Plant story - collecting the seed of intrepid little giant
Conservationists from Kew's Millennium Seed Bank have collected the seed of intrepid little giant, a truly remarkable plant.
01 Jan 2010
Flowers of Chamaegigas intrepidus (Photo: H. Kolberg)
Introducing intrepid little giant
During the good rains in Namibia in the 2005/2006 season, the local Millennium Seed Bank team succeeded in collecting seed of the remarkable and rare aquatic plant intrepid little giant (Chamaegigas intrepidus). This member of the Scrophulariaceae (Snapdragon) family is the only species in its genus and endemic to Namibia. During most years in Namibia, rains are not adequate for this plant to make its appearance and we were extremely lucky to firstly find a sufficiently large population and secondly at the right moment for seed collection. With the past rains being the first average or above average falls in as many as 30 years for most of Namibia, we may not see this species seeding again in a while.
The species was first discovered in 1909 by Kurt Dinter, one of the early botanists active in Namibia, and, because of its small stature yet gigantic lifestyle, aptly named Chamaegigas intrepidus, which literally translates to "intrepid dwarf giant". It occurs exclusively in small, shallow (not deeper than about 15 cm) ephemeral pools on top of large rock plates in the central west of Namibia. At the base of the pools a thin layer (on average 1 cm thick) of coarse sand, debris from algae and aquatic invertebrates, animal dung and leaf litter, accumulates. The compressed rhizomes, which are about 1 mm in diameter in their dried state, are embedded in this layer and plants form fairly solid mats through intertwined, fine adventitious roots. The plant has to cope not only with drying and refilling of pools, but also diurnal fluctuations of temperature and pH with the latter values being almost double that in the afternoons to those in the mornings. During the dry season (up to 11 months of the year), rhizomes can be exposed to temperatures of up to 50°C and even when rock pools are filled, water temperatures of up to 40°C have been reported with night temperatures down to 6°C.
The plants produce two types of leaves: at the base submerged, forked, awl-shaped, about 1-2 cm long, and floating on a delicate petiole at the surface of the water two pairs of opposite, oval, unequal, 5-7 mm long, which are purple below. One or two purple speckled, white or pale pink, bilabiate flowers are produced in the rosette of floating leaves. The tiny (about 0.5 mm long), brown, elongate seeds are rugose with a conspicuous pale funicle.
A remarkable plant
Chamaegigas intrepidus is a true resurrection plant that has occupied and amazed many researchers. Several anatomical and biochemical adaptations have been shown which enable the plant to survive in its harsh environment. Plants dry in the sun from 100% relative water content (fully turgid) to 8% RWC in a mere 3.75 hours and air-dry plants take only 1.5 hours to become fully turgid after immersion in water. More than 50% of basal leaves survived after being equilibrated at 0% RH for 4.5 months and 100% of both basal and immature floating leaves survived at 5% RH. Mature floating leaves do not survive desiccation as well as basal leaves - a unique feature for resurrection plants.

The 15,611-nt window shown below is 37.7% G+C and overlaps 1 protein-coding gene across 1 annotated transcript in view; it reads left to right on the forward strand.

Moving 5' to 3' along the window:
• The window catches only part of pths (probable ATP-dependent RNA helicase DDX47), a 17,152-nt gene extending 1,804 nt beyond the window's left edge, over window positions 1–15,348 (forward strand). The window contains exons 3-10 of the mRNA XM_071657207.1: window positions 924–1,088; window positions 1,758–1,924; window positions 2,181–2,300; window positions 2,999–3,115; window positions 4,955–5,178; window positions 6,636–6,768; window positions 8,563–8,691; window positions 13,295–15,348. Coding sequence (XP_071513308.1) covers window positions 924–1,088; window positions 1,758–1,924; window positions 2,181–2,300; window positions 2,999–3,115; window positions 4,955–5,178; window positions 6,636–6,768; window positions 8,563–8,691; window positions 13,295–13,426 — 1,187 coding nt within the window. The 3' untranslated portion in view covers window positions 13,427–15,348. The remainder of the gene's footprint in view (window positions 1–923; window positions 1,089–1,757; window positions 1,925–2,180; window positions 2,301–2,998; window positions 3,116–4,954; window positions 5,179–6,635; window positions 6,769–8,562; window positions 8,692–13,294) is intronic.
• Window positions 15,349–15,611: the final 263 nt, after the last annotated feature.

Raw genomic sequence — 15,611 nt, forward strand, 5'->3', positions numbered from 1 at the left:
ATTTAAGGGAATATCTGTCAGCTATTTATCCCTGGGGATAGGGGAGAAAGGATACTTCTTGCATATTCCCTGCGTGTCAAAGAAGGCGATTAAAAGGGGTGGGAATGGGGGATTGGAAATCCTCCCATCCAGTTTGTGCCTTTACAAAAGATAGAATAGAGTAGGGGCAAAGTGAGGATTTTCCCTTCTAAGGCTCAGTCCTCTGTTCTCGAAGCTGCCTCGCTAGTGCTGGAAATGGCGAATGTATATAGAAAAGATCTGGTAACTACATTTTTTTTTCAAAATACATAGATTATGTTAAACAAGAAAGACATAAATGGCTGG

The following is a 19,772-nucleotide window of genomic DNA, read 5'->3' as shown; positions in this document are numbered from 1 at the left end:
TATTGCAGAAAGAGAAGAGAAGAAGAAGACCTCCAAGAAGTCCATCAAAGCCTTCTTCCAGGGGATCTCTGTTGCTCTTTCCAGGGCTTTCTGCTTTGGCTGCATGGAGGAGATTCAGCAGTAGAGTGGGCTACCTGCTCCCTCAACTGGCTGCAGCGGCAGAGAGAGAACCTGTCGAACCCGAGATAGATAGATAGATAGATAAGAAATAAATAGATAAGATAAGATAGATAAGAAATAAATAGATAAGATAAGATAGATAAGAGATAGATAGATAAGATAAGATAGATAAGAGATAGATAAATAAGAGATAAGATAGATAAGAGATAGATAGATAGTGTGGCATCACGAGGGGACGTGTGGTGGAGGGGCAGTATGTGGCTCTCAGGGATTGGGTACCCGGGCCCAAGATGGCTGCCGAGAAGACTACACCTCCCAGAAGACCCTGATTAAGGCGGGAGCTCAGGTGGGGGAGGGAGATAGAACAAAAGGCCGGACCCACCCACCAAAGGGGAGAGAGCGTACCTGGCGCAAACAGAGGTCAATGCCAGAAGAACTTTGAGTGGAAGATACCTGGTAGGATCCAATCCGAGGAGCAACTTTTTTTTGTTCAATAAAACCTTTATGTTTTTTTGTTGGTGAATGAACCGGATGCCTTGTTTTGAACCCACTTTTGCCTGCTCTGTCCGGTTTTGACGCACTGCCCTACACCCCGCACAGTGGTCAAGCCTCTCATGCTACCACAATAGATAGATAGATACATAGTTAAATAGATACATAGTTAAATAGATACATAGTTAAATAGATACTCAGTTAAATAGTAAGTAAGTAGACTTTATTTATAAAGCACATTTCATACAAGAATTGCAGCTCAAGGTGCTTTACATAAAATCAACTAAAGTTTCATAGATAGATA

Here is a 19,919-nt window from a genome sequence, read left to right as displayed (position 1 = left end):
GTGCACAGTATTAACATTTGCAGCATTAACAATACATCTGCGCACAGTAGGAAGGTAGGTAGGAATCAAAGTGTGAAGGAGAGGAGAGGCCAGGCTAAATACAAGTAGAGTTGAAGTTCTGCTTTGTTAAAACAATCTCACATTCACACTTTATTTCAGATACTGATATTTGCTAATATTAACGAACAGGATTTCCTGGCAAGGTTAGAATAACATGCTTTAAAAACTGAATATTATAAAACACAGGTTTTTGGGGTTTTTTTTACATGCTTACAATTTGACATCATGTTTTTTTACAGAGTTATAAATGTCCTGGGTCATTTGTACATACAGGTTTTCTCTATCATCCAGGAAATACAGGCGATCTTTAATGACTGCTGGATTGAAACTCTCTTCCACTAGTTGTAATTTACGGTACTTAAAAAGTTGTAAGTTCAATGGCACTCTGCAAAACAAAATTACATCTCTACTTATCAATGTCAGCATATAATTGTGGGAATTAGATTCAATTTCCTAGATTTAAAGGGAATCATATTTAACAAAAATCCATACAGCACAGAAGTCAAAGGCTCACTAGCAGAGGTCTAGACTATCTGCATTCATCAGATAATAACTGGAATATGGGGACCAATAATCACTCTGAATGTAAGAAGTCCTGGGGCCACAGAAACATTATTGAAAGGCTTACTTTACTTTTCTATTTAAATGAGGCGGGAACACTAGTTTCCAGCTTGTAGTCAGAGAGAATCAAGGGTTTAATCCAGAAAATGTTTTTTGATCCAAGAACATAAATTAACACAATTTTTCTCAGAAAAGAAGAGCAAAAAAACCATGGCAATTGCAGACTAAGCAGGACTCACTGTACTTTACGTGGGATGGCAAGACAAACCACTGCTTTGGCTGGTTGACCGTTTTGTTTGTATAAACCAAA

During the course of a wet season, rock pools can become dry and re-filled 15-20 times. Plants halt their development during dry periods and simply resume growth once the pools re-fill. Floating leaves can grow to the surface of the water within 2-4 days after pools receive water. Flowering has been reported to occur only 4 days after continuous hydration. Seeds germinate and produce their first true basal leaves within 9 days.
The very shallow sediment of pools gets leached rapidly when overflowing during heavier rainfall periods. Several adaptations assist the plant to cope with this. The depositing of urine by animals on the rock surfaces surrounding pools plays an important role in the nutrient balance of plants. On the other hand, especially livestock, in search for water, also trample the pools, and it was observed during the dry years before 2006, that in many pools the shallow bottom layer was completely pulverised or mats of plants turned over and destroyed.
The challenge of collecting
Collecting seed of this small plant presents quite a challenge. Most seed were found on plants in pools that had already almost dried out. It meant lying on your stomach next to the pool and picking the ca. 1x2 mm large capsules from under the four floating leaves with a pair of tweezers without crushing the fragile structure. Since the rocks warm up considerably from about 11 am, this had to take place early in the mornings. But this was an opportunity we just could not miss - even though I was strictly speaking on holiday!
Story by Herta Kolberg, NBRI, Namibia | More plant stories
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We have successfully banked 10% of the world's wild plant species and we have set our sights on saving 25% by 2020.
Without plants there could be no life on earth, and yet every day another four plant species face extinction. Too often when we hear these kind of statistics there is little that we can do as individuals, but thanks to Kew's Millennium Seed Bank partnership and the Adopt a Seed, Save a Species campaign there is something that you can do to ensure the survival of a plant species.
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